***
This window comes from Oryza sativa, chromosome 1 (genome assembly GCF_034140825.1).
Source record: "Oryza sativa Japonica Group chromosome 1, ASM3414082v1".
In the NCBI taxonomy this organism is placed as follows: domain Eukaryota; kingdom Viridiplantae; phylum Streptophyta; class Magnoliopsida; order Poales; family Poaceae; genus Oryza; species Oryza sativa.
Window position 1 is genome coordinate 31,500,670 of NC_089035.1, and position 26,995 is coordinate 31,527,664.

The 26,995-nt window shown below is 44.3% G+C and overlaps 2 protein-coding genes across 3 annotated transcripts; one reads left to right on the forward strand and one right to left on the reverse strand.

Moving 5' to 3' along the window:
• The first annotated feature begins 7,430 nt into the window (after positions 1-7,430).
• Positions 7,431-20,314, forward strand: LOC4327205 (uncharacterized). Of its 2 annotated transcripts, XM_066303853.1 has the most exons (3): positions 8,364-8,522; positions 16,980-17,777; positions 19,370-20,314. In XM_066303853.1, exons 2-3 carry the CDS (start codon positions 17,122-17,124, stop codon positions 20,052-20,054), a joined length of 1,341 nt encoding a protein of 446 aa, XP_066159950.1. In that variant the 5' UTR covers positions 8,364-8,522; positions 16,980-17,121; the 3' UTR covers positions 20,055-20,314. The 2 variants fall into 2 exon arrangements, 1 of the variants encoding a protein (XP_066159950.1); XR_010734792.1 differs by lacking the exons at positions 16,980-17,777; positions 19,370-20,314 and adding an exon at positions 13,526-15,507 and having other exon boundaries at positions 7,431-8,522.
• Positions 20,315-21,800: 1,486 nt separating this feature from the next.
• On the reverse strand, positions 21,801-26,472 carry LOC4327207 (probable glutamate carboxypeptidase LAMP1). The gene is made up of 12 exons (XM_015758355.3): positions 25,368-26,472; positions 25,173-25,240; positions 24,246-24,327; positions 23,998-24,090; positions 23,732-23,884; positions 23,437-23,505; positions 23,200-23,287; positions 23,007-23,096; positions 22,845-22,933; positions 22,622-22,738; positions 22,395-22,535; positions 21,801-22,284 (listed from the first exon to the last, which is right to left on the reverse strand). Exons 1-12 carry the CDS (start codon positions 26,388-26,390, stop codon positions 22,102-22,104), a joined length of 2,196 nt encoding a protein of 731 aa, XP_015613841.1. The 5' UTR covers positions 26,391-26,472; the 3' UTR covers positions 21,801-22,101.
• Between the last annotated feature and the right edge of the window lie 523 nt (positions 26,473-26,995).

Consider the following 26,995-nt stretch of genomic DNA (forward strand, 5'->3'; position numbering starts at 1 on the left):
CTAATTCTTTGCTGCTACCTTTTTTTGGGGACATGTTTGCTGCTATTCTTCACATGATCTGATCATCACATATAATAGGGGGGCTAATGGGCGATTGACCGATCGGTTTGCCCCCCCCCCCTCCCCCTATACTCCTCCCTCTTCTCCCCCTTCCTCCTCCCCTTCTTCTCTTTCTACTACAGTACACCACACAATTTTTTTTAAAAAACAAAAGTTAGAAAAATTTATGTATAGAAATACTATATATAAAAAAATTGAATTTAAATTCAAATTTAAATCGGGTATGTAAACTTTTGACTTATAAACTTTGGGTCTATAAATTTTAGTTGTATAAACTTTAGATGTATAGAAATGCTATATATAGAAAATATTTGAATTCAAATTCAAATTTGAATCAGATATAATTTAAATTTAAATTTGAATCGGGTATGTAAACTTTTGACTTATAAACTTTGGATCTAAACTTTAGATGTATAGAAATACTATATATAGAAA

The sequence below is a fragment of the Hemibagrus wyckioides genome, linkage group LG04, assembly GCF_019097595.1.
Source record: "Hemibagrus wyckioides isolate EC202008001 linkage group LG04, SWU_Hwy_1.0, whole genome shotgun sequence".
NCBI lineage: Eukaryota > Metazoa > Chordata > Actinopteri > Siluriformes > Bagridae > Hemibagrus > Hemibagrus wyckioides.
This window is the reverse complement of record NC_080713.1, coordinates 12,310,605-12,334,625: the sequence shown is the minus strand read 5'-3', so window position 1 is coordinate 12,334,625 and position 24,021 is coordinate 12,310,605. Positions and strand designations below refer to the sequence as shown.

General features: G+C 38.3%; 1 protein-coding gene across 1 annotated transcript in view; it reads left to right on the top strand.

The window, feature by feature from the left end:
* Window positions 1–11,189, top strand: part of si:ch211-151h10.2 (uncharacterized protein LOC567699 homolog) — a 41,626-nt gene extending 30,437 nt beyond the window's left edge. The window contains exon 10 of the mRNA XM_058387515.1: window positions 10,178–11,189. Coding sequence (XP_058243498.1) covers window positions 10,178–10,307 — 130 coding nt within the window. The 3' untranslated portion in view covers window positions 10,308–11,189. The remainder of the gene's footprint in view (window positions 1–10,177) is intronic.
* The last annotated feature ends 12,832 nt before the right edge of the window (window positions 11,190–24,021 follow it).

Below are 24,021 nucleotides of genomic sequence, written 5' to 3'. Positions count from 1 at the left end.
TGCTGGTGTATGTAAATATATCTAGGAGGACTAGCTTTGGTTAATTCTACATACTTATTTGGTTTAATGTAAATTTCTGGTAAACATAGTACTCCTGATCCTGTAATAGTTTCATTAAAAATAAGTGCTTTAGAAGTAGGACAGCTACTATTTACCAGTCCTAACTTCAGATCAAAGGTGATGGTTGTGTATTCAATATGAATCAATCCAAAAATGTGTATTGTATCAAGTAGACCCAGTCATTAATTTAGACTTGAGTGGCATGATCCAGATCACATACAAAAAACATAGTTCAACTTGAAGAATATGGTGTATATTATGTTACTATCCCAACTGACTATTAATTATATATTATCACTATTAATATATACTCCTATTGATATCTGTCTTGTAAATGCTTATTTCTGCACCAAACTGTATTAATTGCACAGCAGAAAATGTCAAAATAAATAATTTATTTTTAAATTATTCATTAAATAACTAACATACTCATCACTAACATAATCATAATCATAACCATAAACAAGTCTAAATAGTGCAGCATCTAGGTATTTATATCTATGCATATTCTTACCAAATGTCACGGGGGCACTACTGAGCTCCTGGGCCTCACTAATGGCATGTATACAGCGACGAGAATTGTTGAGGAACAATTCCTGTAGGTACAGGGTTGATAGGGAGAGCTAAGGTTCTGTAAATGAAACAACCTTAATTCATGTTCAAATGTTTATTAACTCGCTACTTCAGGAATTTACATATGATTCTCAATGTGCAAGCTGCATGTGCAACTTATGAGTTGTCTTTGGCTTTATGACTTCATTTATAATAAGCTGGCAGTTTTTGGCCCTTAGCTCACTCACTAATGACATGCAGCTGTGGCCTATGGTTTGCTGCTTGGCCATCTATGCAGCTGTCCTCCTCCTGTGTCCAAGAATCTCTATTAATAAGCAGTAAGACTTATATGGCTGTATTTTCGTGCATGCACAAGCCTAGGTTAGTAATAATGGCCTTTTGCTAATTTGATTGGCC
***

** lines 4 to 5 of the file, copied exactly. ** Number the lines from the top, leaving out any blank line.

Window position 1 is genome coordinate 31,500,670 of NC_089035.1, and position 26,995 is coordinate 31,527,664.

The 26,995-nt window shown below is 44.3% G+C and overlaps 2 protein-coding genes across 3 annotated transcripts; one reads left to right on the forward strand and one right to left on the reverse strand.